Andrew Carnegie (properly pronounced /kɑrˈneɪɡi/ (kar-NAY-gee), but commonly, though incorrectly, /ˈkɑrnɨɡi/ or /kɑrˈnɛɡi/) (25 November 1835 – 11 August 1919) was a Scottish-American industrialist, businessman, entrepreneur and a major philanthropist.
He was one of the most famous leaders of industry of the late 19th and early 20th centuries.
He emigrated to the United States as a child with his parents. His first job in the United States was as a factory worker in a bobbin factory. Later, he became a bill logger for the owner of the company. Soon after he became a messenger boy. Eventually he progressed up the ranks of a telegraph company. He built Pittsburgh's Carnegie Steel Company, which was later merged with Elbert H. Gary's Federal Steel Company and several smaller companies to create U.S. Steel. With the fortune he made from business, he later turned to philanthropy and interests in education, founding the Carnegie Corporation of New York, Carnegie Endowment for International Peace, Carnegie Mellon University and the Carnegie Museums of Pittsburgh.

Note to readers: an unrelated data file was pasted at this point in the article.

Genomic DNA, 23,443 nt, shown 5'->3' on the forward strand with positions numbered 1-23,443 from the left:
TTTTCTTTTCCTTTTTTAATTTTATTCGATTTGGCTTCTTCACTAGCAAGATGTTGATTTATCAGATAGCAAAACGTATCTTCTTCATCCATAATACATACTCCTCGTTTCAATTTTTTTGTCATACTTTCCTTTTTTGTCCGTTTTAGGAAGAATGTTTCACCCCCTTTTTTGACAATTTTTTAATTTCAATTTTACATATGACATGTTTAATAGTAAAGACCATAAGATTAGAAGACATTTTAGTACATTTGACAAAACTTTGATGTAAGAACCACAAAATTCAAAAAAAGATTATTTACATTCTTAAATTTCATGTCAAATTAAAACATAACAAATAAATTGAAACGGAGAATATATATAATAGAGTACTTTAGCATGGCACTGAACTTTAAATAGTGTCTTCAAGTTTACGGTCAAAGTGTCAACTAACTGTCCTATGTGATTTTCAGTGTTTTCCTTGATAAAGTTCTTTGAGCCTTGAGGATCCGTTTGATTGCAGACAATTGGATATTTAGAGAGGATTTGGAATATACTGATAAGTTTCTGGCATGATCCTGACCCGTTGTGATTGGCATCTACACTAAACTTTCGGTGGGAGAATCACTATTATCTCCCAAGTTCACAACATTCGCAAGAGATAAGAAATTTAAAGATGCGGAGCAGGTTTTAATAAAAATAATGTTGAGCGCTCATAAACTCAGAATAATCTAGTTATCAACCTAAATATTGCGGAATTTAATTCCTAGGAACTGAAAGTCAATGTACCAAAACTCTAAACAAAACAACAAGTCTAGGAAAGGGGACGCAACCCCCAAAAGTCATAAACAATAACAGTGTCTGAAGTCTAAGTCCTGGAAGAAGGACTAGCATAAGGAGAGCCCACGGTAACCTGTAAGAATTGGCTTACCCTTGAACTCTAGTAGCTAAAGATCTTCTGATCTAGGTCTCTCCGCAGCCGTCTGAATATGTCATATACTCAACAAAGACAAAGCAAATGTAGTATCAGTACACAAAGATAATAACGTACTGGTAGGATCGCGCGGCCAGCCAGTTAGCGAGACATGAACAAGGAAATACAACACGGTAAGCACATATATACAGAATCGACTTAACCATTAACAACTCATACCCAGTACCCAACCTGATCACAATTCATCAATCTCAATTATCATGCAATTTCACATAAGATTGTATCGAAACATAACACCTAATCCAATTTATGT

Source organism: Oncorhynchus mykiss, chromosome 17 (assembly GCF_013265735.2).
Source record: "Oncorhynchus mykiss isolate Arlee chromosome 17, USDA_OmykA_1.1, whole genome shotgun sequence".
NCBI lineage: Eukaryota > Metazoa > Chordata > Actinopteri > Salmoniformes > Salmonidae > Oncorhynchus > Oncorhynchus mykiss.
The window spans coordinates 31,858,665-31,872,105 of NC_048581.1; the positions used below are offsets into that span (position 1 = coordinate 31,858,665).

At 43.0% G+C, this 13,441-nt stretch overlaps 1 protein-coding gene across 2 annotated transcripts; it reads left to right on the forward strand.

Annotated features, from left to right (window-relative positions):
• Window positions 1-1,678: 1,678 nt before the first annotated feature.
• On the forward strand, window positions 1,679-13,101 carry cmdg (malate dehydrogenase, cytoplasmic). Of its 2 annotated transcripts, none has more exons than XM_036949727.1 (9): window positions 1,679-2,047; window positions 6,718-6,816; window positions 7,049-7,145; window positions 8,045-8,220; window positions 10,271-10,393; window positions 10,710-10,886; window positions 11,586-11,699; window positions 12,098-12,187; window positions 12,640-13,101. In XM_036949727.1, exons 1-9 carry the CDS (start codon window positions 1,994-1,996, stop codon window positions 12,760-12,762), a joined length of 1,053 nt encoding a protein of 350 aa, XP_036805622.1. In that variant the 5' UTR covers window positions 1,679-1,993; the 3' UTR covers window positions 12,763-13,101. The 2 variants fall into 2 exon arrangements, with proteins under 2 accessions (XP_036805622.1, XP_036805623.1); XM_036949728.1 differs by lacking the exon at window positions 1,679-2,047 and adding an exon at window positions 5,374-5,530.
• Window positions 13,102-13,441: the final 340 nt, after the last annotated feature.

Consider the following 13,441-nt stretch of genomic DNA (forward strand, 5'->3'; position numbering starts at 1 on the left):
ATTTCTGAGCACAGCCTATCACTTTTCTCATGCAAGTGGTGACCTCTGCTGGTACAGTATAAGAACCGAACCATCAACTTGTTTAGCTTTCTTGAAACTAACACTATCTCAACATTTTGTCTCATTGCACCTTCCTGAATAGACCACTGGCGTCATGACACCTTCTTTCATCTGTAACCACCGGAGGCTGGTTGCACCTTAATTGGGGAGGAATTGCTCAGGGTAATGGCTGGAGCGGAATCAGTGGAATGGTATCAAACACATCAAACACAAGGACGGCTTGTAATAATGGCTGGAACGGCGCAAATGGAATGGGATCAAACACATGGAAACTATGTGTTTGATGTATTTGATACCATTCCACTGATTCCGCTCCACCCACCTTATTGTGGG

Carnegie gave away most of his money to establish many libraries, schools, and universities in America, the United Kingdom and...
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